Knowing when I’m doing HOP right.
Paradigm shifts are a curious affair. Seeded by the reflective acts of innovative thinkers and visionaries, they grow by attracting disciples, experimenters and early adopters until they bloom like a new mainstream perspective within a field of thought or practice.
Just like a plant as a paradigm grows, there is inevitable competition for the very resources that nurture, feed and support them, driving relatively predictable behaviours in response. For the emerging philosophies of Safety II, Safety Differently, and H.O.P, these have ranged from embracement through to outright denial. But what is most concerning, is the deceptive rebranding of existing perspectives under the new and growing paradigm, leading to misleading and often dangerous characterisations.
Safety II, for example, is repeatedly cited by its critics as an anarchic safety paradigm, calling for the absence of rules, processes and control. In response, a number of organisations have adopted what they believe to be the leading approach by removing significant amounts of safety-critical documentation and processes without fully understanding the adopted paradigm or the methods that fall within it such as the Decluttering programs undertaken by Griffith University.
This is far removed from Hollnagel’s original work, misquoting or even ignoring his use of the conjunctive ‘and’ to connect Safety I with Safety II, suggesting instead a dichotomy between Safety I or Safety II that only fuels suspicion and resentment towards the new perspective.
For some organisations, this desire to be early adopters of new thinking can often lead to contradictions, confusion, and misinterpretations of the original concepts by virtue of the organisations existing beliefs, perspectives, and programmes. In one such case, a UK based organisation adopted a Safety II believing it to be equivalent to their existing behaviour-based safety programme in identifying and reinforcing positive behaviours. Whilst there is some correlation in examining positive aspects of work, they are fundamentally different in their philosophical underpinnings.
This raises a curious point and the topic of this brief article, what is ‘doing’ Safety II, Safety Differently or H.O.P?
We often hear conversations that may start with the statement that “organisation ‘x’ or consultant ‘y’ is not doing Human and Organisational Performance (H.O.P), right”. Provocative statements such as this not only insinuates that practitioners and organisations already engaged in H.O.P are ‘doing it wrong’, but more importantly and incorrectly, that H.O.P is something that is ‘done’. The determination of whether or not a practice is done right is deeply subjective. It is not one that is particularly productive without a specific context. However, what is concerning, is the assertion that a paradigm is ‘done’ at all; as a verb, done in the past tense of do, and as an adjective, it can mean no longer happening or existing. Adopting the verbal interpretation of done and do, infers that H.O.P is an action or activity which is performed; an assertion that is inconsistent and incoherent with the paradigmatic origins of H.O.P.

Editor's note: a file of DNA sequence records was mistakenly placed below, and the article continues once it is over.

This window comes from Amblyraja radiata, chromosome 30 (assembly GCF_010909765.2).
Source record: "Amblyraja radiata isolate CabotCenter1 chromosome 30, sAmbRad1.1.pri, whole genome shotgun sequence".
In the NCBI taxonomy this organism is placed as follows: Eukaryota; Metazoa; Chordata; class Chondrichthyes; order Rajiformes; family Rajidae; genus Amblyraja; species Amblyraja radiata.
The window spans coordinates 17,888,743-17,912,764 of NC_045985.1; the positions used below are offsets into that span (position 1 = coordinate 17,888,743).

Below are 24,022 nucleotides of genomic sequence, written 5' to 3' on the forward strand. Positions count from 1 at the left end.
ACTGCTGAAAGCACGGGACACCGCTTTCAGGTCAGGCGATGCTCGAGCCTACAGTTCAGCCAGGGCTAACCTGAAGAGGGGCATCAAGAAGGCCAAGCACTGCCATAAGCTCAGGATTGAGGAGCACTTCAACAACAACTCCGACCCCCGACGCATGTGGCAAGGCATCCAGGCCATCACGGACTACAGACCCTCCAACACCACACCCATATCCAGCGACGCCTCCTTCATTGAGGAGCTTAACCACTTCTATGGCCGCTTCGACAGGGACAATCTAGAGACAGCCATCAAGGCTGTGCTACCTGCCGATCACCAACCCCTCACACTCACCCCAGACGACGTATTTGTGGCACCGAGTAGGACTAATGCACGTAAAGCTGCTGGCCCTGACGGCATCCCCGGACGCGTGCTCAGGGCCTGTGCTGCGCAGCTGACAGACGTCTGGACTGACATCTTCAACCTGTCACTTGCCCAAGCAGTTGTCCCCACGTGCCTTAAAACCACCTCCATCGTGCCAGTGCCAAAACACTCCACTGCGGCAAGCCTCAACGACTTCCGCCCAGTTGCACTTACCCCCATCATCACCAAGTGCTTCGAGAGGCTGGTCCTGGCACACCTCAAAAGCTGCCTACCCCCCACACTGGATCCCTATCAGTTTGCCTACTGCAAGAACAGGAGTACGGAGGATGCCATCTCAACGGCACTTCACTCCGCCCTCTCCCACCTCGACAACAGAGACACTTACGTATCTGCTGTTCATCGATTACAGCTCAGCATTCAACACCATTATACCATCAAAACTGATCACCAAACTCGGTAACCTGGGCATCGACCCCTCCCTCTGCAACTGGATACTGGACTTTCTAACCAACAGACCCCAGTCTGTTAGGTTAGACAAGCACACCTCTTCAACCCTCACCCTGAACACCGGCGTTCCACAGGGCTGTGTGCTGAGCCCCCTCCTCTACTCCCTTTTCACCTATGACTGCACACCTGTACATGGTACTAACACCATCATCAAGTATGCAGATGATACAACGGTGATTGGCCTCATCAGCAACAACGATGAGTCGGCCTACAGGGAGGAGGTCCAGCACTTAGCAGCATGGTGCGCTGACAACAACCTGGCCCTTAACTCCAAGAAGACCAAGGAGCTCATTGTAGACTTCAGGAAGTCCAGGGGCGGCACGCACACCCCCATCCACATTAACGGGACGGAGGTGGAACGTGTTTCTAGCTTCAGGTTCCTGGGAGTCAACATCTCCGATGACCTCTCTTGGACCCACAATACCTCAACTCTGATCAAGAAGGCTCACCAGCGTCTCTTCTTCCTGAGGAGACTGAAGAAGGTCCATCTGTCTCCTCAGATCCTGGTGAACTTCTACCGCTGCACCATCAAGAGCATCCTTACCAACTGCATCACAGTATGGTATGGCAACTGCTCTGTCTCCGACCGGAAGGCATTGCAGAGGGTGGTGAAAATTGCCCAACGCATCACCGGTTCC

The doing aspects associated with H.O.P are the methods used within that paradigm; judging whether or not those methods are done right or wrong is an appraisal that can only be made with appropriate context and criteria around the chosen method and its environment. Thus it’s provocative and prejudiced to insinuate a right and wrong way in the absence of specific methods, context or criteria.
In summary, Human and Organisational Performance (H.O.P) is a paradigm or perspective through which we examine and understand operational work. The methods or actions used within that paradigm may or may not be conducive to the overarching paradigm, but the paradigm itself is not something that is done, instead, it is a lens that is viewed through.
For one to apply the methods inconsistently with the H.O.P paradigm, they would merely be failing to observe the following five paradigmatic principles of the H.O.P lenses:
- Error is normal
- Blame fixes nothing
- Systems drive behaviour
- Learning is vital
- Response matters
It’s important to emphasise these points as H.O.P is not a product or service, and so is open to misinterpretation and capitalisation upon by products and services displaced by changing paradigms. Adopting H.O.P within your organisation requires only a shift in perspectives through the five principles, there’s no product or service required to undertake this shift, although support from experienced H.O.P and Safety II consultants such as ourselves are available to help transition organisations through this change in thinking. As for the methods themselves, rather than have others judge whether or not you are ‘doing H.O.P right’, judge for yourselves, if your methods, be they RCA, ICAM, Learning Teams, are consistent with and undertaken from the outset with the H.O.P principles in mind, then you may just be doing H.O.P right!
Southpac International H.O.P Coach
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